The last time a major party's presidential nominating convention came to town, riot-equipped Philadelphia police patrolled the streets, jailing hundreds of protesters ahead of time on charges courts later tossed out.
This time, too, tens of thousands of protesters are expected as the Democrats meet here July 25-28. But authorities plan to greet them not with roundups and riot gear but by handing out $100 fines - if necessary - and water bottles. Instead of batons, protesters can look forward to cooling down in "misting tents."
That is, if everything goes according to plan in a presidential year when little has gone that way. Philadelphia - like Cleveland, where Republicans convene the week before - is bracing for the unexpected.
"We're here to protect the rights of everyone," Police Commissioner Richard Ross said. "We will do so as we've done multiple times, largely employing the same strategies, allowing people to protest peacefully, not engaging unnecessarily, and protecting the rights of those who are not protesting."
Eleven groups have applied for permits to protest during the convention, but officials say the reception will be warm. Mayor Kenney and others are encouraging Philadelphians to stick around that week whether they take part in the festivities or not.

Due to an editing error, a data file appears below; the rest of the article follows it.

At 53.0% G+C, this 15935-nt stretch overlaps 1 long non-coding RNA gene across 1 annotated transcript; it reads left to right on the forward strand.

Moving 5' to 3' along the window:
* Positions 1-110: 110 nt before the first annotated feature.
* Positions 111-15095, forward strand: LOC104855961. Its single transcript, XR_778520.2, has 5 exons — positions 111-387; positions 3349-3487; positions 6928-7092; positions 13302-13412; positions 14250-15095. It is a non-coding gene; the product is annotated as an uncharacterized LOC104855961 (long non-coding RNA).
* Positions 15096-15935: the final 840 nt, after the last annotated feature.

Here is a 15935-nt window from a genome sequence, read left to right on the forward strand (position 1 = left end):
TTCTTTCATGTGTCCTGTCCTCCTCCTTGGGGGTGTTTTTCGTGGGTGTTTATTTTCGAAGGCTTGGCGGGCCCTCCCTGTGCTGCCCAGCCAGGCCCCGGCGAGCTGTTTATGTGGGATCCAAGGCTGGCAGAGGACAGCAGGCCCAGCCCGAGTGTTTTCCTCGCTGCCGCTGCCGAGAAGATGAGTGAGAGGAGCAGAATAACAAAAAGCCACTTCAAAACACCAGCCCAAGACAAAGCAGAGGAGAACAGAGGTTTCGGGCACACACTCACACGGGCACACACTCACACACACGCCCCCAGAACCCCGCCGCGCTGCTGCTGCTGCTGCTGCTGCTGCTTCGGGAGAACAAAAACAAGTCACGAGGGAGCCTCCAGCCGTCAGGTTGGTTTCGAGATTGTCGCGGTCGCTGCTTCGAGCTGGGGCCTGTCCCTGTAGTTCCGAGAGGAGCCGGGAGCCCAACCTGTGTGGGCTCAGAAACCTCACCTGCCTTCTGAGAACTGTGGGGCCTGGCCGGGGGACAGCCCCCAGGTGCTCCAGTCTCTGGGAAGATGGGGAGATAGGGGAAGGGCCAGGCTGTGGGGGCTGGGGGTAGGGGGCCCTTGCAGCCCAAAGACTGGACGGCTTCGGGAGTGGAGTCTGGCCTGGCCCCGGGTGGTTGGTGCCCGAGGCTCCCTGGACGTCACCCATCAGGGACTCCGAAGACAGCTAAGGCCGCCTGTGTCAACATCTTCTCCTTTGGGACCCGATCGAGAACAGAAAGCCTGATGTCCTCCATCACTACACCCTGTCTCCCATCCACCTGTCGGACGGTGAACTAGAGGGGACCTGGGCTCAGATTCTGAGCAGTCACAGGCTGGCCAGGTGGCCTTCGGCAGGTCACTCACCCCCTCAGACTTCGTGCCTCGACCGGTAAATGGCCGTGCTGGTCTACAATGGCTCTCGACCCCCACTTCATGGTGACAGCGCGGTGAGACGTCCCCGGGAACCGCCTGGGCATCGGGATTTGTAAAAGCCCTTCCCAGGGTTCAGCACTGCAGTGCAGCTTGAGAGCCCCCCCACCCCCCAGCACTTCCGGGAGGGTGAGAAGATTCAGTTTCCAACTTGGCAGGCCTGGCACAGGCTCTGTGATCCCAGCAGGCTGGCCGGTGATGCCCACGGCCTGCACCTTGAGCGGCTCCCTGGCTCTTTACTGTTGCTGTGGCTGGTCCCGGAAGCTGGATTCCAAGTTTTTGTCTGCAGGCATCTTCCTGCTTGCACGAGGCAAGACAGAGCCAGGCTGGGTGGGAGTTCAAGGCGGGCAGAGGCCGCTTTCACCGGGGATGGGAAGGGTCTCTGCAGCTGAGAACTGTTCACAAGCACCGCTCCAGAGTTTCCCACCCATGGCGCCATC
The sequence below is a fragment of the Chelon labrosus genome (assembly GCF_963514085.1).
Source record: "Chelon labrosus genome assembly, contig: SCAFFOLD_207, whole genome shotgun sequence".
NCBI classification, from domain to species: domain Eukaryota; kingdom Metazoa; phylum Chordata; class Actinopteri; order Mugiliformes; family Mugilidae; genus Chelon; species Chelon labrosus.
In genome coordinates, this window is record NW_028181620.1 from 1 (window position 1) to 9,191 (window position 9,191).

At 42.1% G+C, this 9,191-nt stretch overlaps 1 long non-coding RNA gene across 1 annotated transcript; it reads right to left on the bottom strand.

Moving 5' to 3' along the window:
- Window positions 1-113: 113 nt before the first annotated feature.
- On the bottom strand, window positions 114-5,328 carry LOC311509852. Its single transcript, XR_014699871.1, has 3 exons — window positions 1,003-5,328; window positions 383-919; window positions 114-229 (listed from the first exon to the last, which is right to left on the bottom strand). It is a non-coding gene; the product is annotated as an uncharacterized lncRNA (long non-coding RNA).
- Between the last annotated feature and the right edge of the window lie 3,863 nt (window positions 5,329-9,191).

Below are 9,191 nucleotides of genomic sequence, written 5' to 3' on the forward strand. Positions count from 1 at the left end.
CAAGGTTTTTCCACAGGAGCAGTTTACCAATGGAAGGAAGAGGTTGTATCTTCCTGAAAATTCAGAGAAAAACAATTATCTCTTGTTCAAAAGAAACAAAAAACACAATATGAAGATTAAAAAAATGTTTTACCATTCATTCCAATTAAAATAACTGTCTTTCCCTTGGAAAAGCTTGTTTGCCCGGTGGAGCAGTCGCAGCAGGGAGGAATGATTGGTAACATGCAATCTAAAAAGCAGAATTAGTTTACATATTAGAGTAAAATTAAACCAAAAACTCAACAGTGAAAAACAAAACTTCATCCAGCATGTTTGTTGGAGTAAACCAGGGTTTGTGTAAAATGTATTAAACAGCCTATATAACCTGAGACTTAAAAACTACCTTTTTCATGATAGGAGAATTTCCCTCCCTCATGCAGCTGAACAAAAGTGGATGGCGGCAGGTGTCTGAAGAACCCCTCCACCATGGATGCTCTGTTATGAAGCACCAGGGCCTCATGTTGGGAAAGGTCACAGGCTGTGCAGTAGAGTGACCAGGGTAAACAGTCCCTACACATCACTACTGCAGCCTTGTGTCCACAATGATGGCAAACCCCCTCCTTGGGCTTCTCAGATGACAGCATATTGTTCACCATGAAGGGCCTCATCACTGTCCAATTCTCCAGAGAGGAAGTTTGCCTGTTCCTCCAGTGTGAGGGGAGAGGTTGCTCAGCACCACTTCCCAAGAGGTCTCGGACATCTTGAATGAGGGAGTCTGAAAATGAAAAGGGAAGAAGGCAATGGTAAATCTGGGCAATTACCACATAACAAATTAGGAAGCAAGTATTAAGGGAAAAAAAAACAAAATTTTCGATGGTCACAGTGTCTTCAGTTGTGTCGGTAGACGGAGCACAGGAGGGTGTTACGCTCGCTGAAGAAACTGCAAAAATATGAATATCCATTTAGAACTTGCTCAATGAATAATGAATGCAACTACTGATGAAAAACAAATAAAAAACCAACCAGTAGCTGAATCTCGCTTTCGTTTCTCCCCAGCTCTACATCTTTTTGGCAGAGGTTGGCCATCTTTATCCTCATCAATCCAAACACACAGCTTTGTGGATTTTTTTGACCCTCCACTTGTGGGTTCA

They point out that the convention is down at the Wells Fargo Center.
"If you don't have an interest in this kind of thing and you're going about your business in Center City with no plans of going toward the sports complex, you may not even notice something's going on," said Robert Hoback, spokesman for the Secret Service. Unlike last fall's papal visit, "the footprint's going to be much smaller," Hoback said.
Those who plan to protest include environmental and hunger activists, and, of course, supporters of candidate Bernie Sanders - five Sanders groups in all.
As some Sanders activists said at a recent rally outside City Hall, they plan to loudly boycott the Democratic nominee if she is Hillary Clinton - or if they believe Sanders' issues aren't fully aired at the convention.
Sites of the biggest protests include FDR Park at Broad Street and Pattison Avenue in South Philadelphia, where many Sanders backers intend to camp for four days; South Broad Street, where marches are planned; and the Municipal Services Building plaza opposite City Hall.